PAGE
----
Harold D. Smith - Stevens Pass Ski Chase (1943) Home
This film shows the influence on early Northwest skiing of ski chase films made by Arnold Fanck and Hannes Schnieder. (In particular, see the 1931 film, "Der Weisse Rausch," a.k.a. "White Ecstasy.")
The film is five minutes long, silent, and in color. According to the videotape jacket, it was filmed in the winter of 1943. The fox in the chase is Hank Seidelhuber. Among the eight or so hounds are Don Amick (wearing a white cap with goggles), Paul Gilbreath (wearing a white cap without goggles), Sig McGuire, Andy Anderson, and a skier named Rusty. These were some of the best Northwest skiers of the day.
The film opens with scenes of the Stevens Pass lodge. The chase begins with the fox climbing a powdery trail among snowy trees. The hounds soon follow. The skiers literally run up the hills. At the top of a ridge (probably Tye-Mill divide) the fox stops for a cigarette and is nearly caught. There are scenes of fast downhill running in sun and fine powder snow, probably on the Mill Creek side of the ridge. The scenes include nice parallel turns, terrain jumps, and several crashes. The fox stops to rest again and is almost caught by Don Amick and Paul Gilbreath. The chase continues along an undulating ridge and there are slow motion shots of skiers jumping with the Chiwaukum Mountains in the background.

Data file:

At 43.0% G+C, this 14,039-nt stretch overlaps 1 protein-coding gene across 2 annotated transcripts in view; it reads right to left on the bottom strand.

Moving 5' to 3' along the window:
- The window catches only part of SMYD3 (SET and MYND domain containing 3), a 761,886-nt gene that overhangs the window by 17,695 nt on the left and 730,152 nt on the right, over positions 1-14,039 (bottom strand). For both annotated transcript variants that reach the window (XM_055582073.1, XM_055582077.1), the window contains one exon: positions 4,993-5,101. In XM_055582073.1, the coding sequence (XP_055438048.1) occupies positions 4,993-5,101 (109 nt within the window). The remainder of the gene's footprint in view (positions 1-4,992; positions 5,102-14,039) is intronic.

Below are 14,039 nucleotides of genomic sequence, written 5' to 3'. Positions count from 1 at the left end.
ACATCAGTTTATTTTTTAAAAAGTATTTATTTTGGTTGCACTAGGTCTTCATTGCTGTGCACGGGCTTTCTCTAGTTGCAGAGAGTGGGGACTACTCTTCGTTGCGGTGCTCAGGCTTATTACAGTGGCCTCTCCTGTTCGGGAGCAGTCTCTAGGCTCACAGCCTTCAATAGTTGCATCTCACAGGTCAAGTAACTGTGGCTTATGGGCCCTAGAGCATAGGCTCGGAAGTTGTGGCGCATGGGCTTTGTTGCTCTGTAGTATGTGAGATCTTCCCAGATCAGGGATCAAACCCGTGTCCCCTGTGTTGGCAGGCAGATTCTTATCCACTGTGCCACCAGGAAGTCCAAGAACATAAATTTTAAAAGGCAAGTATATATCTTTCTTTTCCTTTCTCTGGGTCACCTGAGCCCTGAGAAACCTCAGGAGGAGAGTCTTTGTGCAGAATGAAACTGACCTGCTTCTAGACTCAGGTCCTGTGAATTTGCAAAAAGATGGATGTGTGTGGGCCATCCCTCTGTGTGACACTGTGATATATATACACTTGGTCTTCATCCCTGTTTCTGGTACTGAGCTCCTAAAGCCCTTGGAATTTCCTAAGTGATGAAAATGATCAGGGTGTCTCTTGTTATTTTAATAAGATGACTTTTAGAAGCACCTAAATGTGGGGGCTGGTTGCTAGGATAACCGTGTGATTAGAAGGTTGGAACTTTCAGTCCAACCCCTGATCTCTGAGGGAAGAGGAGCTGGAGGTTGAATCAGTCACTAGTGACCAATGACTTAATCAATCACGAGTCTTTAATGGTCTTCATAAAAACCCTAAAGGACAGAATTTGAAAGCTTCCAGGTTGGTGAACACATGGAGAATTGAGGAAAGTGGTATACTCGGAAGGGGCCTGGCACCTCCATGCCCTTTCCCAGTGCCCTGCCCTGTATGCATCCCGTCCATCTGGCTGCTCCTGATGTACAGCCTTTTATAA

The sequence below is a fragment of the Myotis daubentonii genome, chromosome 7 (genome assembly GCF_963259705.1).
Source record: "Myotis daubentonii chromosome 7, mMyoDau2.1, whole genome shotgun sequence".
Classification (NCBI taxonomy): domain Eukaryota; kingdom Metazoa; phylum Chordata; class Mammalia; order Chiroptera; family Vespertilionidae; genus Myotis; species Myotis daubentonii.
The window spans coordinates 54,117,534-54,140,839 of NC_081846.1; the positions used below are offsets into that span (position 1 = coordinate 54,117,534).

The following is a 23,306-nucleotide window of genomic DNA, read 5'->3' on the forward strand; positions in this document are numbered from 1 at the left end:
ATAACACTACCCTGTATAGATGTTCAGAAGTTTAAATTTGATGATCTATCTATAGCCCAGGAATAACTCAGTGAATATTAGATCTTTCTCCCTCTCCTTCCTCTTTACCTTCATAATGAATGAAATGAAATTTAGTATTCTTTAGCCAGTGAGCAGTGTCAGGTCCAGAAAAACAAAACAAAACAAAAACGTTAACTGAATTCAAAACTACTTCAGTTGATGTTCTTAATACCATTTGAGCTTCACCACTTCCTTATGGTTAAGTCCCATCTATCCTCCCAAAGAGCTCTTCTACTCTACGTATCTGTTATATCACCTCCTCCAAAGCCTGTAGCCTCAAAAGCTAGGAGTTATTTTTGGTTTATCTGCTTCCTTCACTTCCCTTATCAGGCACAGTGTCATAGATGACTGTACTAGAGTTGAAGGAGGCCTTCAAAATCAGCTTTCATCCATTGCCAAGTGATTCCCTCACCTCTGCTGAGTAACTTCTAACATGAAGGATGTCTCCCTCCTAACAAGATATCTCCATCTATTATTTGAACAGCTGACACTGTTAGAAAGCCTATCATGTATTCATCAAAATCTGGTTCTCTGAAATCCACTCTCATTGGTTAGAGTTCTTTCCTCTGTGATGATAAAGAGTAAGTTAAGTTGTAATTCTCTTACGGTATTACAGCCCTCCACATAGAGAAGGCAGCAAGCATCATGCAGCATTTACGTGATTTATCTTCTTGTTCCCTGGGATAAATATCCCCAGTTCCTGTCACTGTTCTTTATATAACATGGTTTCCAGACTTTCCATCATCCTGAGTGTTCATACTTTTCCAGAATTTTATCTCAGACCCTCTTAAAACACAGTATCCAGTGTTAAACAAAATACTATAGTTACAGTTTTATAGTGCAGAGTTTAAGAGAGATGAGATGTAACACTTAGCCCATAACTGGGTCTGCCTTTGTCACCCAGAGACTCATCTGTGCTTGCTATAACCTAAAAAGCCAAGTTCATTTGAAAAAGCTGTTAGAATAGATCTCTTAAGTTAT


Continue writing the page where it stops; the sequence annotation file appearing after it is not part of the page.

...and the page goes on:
The ending credit says that the film was made near Stevens Pass and was unfinished due to World War II.
This film was donated to The Mountaineers on VHS tape by Tom Allen in October 2012. The location of the original color film is unknown. The VHS "master" tape was previously held by Irv Pratt of the Ancient Skiers group. The tape was probably made in the 1990s. In November 2012, the VHS tape was copied to an AVI file by Danny Miller of the Mountaineers History Committee. (Film notes and video preparation by Lowell Skoog.)